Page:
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Estimating population sizes of lions Panthera leo and spotted hyaenas Crocuta crocuta in Uganda's savannah parks, using lure count methods.
Despite 60 years of conservation in Uganda's national parks the populations of lions and spotted hyaenas in these areas have never been estimated using a census method. Estimates for some sites have been extrapolated to other protected areas and educated guesses have been made but there has been nothing more definitive. We used a lure count analysis method of call-up counts to estimate populations of the lion Panthera leo and spotted hyaena Crocuta crocuta in the parks where reasonable numbers of these species exist: Queen Elizabeth Protected Area, Murchison Falls Conservation Area and Kidepo Valley National Park. We estimated a total of 408 lions and 324 hyaenas for these three conservation areas. It is unlikely that other conservation areas in Uganda host 10 lions or 40 hyaenas. The Queen Elizabeth Protected Area had the largest populations of lions and hyaenas: 140 and 211, respectively. It is estimated that lion numbers have declined by 30% in this protected area since the late 1990s and there are increasing concerns for the long-term viability of both species in Uganda.
Response of lions (Panthera leo LINNAEUS 1758) and spotted hyaenas (Crocuta crocuta ERXLEBEN 1777) to sound playbacks
Estimating lion population sizes is crucial for wildlife management and policy decisions. Techniques for estimation vary and those previously used often underestimate sizes or are of poor accuracy. More recently, lure surveys, using playback sounds, have been used to model population sizes and have produced reliable results compared with known population sizes. We investigate whether certain factors (time of playback, phase of the moon, presence of other species) affect the response of carnivores to playbacks. If these factors impair carnivore behaviour, population estimates derived from lure surveys are prone to be biased.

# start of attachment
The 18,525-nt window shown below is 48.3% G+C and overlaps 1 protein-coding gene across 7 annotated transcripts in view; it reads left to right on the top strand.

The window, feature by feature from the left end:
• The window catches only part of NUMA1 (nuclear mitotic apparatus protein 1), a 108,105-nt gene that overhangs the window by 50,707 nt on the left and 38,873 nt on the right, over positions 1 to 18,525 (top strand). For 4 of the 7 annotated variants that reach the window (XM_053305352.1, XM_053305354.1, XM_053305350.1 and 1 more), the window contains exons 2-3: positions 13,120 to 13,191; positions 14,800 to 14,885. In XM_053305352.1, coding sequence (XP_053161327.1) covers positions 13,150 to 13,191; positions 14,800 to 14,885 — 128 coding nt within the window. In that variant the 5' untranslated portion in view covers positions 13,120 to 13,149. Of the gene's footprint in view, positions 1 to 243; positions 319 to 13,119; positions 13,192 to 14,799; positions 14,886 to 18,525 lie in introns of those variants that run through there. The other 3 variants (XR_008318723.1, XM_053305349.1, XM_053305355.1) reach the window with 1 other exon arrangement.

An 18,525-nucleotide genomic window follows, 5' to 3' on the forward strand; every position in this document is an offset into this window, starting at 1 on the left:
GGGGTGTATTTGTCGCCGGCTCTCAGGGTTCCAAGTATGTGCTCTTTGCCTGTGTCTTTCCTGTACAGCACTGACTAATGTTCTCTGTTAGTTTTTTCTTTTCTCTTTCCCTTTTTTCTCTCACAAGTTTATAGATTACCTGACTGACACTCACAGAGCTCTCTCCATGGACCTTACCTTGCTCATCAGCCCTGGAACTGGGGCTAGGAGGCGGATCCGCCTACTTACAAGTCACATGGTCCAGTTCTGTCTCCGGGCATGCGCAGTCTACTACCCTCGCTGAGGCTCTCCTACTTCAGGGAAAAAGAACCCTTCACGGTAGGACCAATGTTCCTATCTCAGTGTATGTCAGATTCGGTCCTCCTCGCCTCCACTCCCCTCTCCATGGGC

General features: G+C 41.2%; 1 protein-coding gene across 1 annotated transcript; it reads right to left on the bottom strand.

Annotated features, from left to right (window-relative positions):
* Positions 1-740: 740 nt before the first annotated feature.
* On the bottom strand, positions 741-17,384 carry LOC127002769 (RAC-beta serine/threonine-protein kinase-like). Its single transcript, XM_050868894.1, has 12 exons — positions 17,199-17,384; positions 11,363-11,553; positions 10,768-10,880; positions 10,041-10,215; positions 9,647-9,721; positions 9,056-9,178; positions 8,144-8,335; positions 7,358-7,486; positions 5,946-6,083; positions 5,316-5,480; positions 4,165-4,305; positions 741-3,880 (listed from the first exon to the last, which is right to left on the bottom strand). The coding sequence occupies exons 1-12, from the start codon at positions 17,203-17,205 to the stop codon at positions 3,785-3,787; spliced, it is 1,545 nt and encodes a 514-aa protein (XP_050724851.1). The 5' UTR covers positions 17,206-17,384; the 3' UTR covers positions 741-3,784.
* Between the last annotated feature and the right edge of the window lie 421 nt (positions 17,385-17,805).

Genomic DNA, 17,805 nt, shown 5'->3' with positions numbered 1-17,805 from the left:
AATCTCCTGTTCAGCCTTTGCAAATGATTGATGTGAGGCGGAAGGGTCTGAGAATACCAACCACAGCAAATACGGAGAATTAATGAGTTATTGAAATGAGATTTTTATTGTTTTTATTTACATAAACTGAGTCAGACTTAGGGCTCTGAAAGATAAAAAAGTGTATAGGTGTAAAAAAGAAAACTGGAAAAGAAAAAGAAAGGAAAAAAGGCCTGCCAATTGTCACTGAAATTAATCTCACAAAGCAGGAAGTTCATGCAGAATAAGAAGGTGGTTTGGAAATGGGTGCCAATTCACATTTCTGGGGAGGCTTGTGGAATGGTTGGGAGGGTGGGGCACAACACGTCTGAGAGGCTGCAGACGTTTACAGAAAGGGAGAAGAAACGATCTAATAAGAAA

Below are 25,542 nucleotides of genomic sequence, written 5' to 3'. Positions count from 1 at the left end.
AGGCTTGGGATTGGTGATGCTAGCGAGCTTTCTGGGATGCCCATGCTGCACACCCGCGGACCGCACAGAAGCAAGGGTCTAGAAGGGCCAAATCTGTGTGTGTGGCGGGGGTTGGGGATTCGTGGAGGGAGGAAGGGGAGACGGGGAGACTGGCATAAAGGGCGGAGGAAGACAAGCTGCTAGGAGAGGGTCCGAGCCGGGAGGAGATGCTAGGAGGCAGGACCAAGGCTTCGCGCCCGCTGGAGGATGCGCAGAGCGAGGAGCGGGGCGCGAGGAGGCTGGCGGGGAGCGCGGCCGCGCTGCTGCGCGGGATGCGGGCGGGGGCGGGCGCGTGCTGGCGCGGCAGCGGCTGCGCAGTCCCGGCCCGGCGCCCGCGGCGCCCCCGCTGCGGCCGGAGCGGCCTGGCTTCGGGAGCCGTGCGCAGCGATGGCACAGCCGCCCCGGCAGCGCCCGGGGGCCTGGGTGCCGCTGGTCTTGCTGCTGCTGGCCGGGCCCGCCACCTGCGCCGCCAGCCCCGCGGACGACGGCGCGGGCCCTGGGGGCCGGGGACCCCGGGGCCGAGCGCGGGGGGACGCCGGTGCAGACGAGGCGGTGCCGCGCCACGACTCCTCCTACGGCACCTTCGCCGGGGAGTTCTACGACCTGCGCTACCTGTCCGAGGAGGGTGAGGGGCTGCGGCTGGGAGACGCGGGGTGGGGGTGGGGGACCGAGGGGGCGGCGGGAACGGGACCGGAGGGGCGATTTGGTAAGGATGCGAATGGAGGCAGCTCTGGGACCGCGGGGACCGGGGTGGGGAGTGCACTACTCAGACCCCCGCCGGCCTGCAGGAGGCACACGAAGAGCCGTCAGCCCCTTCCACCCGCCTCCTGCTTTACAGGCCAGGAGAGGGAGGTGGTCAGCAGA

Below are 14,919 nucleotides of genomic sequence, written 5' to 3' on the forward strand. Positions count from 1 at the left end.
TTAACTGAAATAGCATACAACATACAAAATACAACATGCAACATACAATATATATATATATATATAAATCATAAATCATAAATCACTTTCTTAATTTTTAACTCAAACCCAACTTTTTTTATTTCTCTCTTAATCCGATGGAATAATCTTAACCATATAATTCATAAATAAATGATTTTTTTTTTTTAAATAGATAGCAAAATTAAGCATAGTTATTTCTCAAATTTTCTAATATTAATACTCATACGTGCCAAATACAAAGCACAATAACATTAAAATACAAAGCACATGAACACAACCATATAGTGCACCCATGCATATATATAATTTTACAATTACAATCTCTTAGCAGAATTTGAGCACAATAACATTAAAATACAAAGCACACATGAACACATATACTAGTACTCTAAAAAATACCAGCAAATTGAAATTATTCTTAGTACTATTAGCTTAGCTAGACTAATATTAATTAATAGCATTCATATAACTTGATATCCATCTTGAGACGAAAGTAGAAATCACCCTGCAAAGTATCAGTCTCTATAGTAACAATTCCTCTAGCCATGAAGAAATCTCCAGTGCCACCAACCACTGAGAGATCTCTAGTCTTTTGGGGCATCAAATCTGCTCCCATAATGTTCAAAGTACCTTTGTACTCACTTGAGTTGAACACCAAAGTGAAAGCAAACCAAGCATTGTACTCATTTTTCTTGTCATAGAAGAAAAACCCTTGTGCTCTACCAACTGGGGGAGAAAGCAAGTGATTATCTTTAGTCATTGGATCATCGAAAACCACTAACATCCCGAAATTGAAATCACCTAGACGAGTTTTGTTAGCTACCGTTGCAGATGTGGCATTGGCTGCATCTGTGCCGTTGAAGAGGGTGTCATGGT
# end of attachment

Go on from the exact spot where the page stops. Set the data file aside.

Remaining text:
Beyond ritual and economics: Maasai lion hunting and conservation politics
Populations of the African lion Panthera leo are declining dramatically, with the species’ survival in some areas closely linked to levels of tolerance by rural communities. In Tanzania and Kenya several of the remaining lion populations outside protected areas reside adjacent to rural communities, where they are hunted. As many of these communities are Maasai, research and conservation efforts have focused on understanding and curbing Maasai lion hunting practices. Much of this work has been informed by a dichotomous explanatory model of Maasai lion hunting as either a ‘cultural’ ritual or a ‘retaliatory’ behaviour against predation on livestock. We present qualitative data from interviews (n = 246) in both countries to illustrate that lion hunting by Maasai is related to overlapping motivations that are simultaneously social, emotional and political (in response to conservation initiatives). Additional case study material from Tanzania highlights how politics associated with conservation activities and age-set dynamics affect lion hunting in complex and overlapping ways. Our findings contribute an ethnographic perspective on Maasai lion hunting, people–predator relations, and how these relations are linked to conservation politics.